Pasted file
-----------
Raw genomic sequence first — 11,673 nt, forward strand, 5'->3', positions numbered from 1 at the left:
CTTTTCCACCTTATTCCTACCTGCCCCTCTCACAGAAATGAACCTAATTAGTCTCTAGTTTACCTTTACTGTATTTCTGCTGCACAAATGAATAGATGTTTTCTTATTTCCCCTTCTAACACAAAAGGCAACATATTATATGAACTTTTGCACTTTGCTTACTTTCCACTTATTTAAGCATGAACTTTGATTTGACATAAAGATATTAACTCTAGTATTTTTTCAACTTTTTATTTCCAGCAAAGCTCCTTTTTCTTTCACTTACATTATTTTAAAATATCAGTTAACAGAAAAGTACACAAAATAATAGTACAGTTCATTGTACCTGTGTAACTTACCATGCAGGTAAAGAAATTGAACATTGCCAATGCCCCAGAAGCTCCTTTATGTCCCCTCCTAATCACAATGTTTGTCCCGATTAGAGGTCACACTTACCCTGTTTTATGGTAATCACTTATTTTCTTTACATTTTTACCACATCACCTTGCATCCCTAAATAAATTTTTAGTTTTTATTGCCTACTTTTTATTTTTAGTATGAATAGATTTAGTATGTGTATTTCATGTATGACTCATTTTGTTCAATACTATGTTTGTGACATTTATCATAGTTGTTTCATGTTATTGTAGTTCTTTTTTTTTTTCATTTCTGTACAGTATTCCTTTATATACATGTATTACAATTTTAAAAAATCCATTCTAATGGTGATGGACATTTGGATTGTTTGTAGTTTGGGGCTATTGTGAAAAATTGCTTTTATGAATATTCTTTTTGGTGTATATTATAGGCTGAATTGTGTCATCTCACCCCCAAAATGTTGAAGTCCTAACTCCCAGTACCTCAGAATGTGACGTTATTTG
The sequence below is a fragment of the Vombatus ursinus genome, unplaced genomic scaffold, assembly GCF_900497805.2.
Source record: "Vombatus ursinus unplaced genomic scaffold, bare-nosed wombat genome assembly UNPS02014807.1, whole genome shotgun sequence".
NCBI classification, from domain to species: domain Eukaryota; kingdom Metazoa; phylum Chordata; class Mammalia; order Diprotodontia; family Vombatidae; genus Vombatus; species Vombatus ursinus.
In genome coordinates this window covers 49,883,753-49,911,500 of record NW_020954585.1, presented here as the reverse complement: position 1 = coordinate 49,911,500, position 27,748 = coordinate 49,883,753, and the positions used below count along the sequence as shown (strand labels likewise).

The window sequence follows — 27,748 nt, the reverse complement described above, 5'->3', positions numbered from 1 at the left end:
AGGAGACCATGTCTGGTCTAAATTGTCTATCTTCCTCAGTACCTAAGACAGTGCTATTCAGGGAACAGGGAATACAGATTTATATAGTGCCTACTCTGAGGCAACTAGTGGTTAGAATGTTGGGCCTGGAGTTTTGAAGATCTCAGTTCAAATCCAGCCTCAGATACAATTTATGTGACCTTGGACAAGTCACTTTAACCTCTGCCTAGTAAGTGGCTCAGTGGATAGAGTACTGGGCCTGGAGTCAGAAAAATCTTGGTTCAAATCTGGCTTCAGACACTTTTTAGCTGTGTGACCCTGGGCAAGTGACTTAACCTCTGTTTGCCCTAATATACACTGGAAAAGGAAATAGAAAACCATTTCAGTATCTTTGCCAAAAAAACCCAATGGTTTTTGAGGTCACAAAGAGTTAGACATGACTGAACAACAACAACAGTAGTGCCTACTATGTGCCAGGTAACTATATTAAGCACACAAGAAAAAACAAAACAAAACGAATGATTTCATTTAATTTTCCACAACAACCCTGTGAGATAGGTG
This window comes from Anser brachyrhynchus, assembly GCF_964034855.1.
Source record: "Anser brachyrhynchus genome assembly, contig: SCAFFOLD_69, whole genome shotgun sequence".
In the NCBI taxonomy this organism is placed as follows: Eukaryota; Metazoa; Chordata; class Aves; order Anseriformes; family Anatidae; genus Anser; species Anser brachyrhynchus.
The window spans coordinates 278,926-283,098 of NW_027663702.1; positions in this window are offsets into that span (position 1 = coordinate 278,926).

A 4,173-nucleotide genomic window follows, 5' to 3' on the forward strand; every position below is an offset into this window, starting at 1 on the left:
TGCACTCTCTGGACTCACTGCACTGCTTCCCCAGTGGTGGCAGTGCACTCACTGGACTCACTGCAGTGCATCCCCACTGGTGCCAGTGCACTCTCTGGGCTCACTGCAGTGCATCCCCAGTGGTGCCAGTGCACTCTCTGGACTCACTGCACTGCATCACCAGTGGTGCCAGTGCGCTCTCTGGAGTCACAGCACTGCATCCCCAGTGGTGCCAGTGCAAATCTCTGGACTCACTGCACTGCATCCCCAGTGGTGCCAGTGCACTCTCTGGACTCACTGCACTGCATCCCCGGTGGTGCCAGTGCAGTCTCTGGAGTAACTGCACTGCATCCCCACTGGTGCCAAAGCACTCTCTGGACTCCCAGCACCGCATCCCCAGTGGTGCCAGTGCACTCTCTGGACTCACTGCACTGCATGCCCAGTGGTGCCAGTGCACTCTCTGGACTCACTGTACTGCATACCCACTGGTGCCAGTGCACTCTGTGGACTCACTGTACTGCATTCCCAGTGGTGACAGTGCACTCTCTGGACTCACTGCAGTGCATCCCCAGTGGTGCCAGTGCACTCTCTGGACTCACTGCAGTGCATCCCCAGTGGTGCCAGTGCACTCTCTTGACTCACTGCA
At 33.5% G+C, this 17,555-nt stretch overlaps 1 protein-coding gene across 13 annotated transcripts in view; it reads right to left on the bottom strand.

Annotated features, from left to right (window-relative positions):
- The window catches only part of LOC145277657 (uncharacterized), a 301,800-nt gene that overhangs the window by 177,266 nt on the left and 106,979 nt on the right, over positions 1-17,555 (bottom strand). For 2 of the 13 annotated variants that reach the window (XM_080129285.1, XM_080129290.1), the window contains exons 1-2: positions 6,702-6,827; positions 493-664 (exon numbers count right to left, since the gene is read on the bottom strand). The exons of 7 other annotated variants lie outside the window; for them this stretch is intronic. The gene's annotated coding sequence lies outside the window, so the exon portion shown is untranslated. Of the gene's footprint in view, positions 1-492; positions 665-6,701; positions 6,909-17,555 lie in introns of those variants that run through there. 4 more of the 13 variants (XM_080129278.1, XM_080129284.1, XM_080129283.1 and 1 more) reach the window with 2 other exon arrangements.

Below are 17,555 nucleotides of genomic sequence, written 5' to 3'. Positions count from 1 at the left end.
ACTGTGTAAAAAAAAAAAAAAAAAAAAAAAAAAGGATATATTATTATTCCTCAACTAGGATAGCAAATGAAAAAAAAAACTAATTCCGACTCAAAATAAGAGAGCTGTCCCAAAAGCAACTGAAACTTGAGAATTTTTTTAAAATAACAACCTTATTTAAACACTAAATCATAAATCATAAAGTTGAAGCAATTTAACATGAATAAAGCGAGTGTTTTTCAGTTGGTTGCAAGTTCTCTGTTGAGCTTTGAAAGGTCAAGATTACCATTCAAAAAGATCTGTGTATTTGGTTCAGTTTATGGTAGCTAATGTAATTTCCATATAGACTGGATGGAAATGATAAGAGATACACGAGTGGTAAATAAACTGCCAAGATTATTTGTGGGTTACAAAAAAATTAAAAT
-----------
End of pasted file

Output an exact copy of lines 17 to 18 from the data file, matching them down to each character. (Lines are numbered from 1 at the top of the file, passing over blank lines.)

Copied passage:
- The window catches only part of LOC145277657 (uncharacterized), a 301,800-nt gene that overhangs the window by 177,266 nt on the left and 106,979 nt on the right, over positions 1-17,555 (bottom strand). For 2 of the 13 annotated variants that reach the window (XM_080129285.1, XM_080129290.1), the window contains exons 1-2: positions 6,702-6,827; positions 493-664 (exon numbers count right to left, since the gene is read on the bottom strand). The exons of 7 other annotated variants lie outside the window; for them this stretch is intronic. The gene's annotated coding sequence lies outside the window, so the exon portion shown is untranslated. Of the gene's footprint in view, positions 1-492; positions 665-6,701; positions 6,909-17,555 lie in introns of those variants that run through there. 4 more of the 13 variants (XM_080129278.1, XM_080129284.1, XM_080129283.1 and 1 more) reach the window with 2 other exon arrangements.

Below are 17,555 nucleotides of genomic sequence, written 5' to 3'. Positions count from 1 at the left end.